House Appropriations Committee Approves Commerce, Justice, & Science Budget

The House Commerce, Justice, & Science Appropriations, or simply CJS, Subcommittee FY 2014 budget, which includes funding for NASA, was approved by the full House Appropriations Committee on July 17. In the House version of the NASA budget, every program takes a funding haircut, although some more so than others. The House FY 2014 CJS budget now awaits a vote by the full House and then reconciliation with its Appropriations counterpart in the Senate.

While the House CJS budget takes into account the budgetary impact of sequestration, the Senate’s draft CJS budget does not. Senators curiously believe that sequestration will cease before, or early enough in, FY2014 to have little budgetary impact on that year’s funding; Representatives do not. In some senses, this makes the House budget more realistic, even honest, given the political realities of Washington today. And at the very least, the House CJS budget marks the lower-bound of spending. By budgeting for sequestration, the House reveals the full impact of sequestration. And it’s not a pretty picture for any government agency.

The House Subcommittee’s NASA’s FY 2014 budget[1] is in Title III, beginning on page 57. Details from the budget report[2] on NASA funding begin on page 59,

Program FY12 Budget FY13 Budget White House H.R. 133
Science $5,090.0 $5,144.0 $5,017.8 $4,781.0
Aeronautics $569.0 $570.0 $565.7 $566.0
Space Technology $575.0 $642.0 $742.6 $576.0
Exploration $4,152.0 $3,770.8 $3,915.5 $3,612.0
Orion $1,200.0 $1,200.3 $1,026.8 $1,050.0
SLS $1,860.0 $2,119.4 $1,384.9 $1,775.0
SLS Construction $1,454.2 $1,339.8 $1,476.0
Exploration Gnd Systems _ $402.8 318.2 $299.0
Commercial Space Flight $406.0 $525.0 $821.4 $500
Space Operations $4,233.6 $3,953.0 3,882.9 $3,670.0
ISS $2,830.0 $2,958.0 $3,049.1 $2,860.0
Space & Flt Support $830.0 $925.0 $833.0 $810.0
Education $138.4 $125.0 $94.2 $122
Cross-Agency Support $2,995.0 $2,823.0 $2,850.3 $2,711
Inspector General $37.3 $38.0 $38.2 $35.3

The SLS program faces a proposed cut of $344.4 million from its FY 2013 appropriated amount of $2,119.4 million. The White House had proposed cutting the program by $734.5 million, which wasn’t surprising given the White House’s past opposition to the Space Launch System program.

The Orion program also faces a proposed budget cut of $150.3 million, but that stands in contrast to the White House’s proposed cut of $173.5 million.

The House budgeters cap Commercial Crew funding at $500 million, a far cry from either the proposed $821.4 million the White House requested or the approximately $700 million the Senate is considering.

The biggest problem facing NASA’s FY2014 budget is the disconnect between the House and the Senate concerning how much to fund the government. The House is working under its chamber’s Budget Committee’s numbers, which fund the government at a lower level than anything the Senate is considering. There is some doubt as to whether a reconciled appropriations bill that does not hew to the House Budget numbers will pass the House.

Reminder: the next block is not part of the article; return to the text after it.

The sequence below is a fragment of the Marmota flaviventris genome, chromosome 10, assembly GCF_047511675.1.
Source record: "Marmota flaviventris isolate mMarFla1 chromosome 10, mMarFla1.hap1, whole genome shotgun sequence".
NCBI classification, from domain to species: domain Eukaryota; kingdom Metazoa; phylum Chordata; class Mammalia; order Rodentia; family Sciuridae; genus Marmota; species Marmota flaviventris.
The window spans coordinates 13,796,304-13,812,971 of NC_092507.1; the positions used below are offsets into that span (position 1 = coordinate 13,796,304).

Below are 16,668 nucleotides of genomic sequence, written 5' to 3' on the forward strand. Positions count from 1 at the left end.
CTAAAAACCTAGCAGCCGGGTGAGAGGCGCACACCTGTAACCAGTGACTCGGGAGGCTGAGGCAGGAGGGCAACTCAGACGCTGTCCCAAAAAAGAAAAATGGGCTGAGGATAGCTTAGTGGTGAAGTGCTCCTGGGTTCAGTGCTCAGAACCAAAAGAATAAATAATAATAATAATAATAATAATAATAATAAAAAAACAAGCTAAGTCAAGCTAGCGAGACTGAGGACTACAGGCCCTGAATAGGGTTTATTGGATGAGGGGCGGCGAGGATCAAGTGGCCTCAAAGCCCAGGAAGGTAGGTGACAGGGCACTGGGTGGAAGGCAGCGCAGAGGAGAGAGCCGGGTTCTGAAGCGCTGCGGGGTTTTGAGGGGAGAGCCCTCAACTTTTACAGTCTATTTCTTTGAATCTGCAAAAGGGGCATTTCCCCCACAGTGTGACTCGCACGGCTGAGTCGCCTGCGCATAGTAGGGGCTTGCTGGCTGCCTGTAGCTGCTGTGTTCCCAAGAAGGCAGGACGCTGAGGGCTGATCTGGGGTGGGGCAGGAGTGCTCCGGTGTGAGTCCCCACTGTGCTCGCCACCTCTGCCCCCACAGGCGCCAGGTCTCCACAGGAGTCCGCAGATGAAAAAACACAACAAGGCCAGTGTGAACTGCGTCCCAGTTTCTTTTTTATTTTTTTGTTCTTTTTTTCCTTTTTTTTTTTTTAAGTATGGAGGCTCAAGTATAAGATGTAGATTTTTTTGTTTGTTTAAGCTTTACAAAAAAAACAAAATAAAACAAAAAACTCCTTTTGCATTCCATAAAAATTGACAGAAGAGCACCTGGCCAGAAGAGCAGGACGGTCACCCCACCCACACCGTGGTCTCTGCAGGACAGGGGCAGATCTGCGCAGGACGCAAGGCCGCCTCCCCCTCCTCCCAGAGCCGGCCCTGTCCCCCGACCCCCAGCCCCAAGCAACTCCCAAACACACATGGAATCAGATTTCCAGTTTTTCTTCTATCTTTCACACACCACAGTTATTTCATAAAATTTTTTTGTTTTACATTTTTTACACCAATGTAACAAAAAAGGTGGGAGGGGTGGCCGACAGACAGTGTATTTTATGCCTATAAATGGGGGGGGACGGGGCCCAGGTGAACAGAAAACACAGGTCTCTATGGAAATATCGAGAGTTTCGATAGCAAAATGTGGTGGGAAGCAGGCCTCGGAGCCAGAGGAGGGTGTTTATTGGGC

AmericaSpace will provide updates as the budgets of both the House and Senate percolate and brew. Stay tuned …


  1. The full text of the House Appropriations Commerce, Justice, & Science Subcommittee’s FY2014 budget can be downloaded as a PDF.  ↩
  2. The full text of the House Appropriations Commerce, Justice, & Science Subcommittee’s Report on the FY 2014 Budget can be downloaded as a PDF.  ↩

18 comments to House Appropriations Committee Approves Commerce, Justice, & Science Budget

  • Good summary.

  • Thanks Mike.

  • Karol

    Jim, in your opinion, what will be the reaction of Sen. Shelby (R. Al) to the proposed cuts to the Space Launch System and Orion? With your expertise and inside perspective on the inner workings on The Hill, do you have any initial estimates as to the final outcome of the impending NASA budget compromise?

    • I just don’t see how the House and Senate Commerce, Justice, & Science numbers come together. As far apart as those numbers are, the House and Senate authorization bills are even farther apart.

      I think we’ll see NASA funded by a Continuing Resolution through at least the first quarter of FY 2014, but I wouldn’t be surprised if that were the case through most of FY2014. I say that because to get the House leadership to allow a vote on a reconciled CJS appropriations bill means, under the Hastert rule (my goodness, can’t they just kill that thing?!?), the majority of the GOP House caucus must support the bill. But for a bill to have that sort of support by the GOP in the House will mean that Dems in the Senate will be aghast. And visa-versa.

      As for authorization, the gap is so wide as to be, in my opinion, nearly insurmountable. And then there’s the history of the 2010 NASA Authorization Act. House members were promised on Sept. 29, 2010 that if they accepted the Senate version of the 2010 NASA Auth. Act that changes would be made that would improve the bill. Remember that at that time, the Congress was for the first time giving the President’s proposed space plan to outsource America’s human space flight program the big heave-ho. But those promised changes were never made. I’m sure that many House members who voted for the Senate bill now wished that the Gorton version of the NASA Authorization Act had been approved, that the then Science Chair’s investigation of NASA had continued. So I don’t know if House members are feeling very trusting of their Senate counter-parts enough to accept the Senate’s ideas of fully authorizing funding of Commercial Space to $800 million, an increase of nearly 52% increase over previous appropriated levels, while holding SLS and Orion constant. If the Senate will not agree to cut Commercial Crew, then I don’t see how the two authorization bills are reconciled.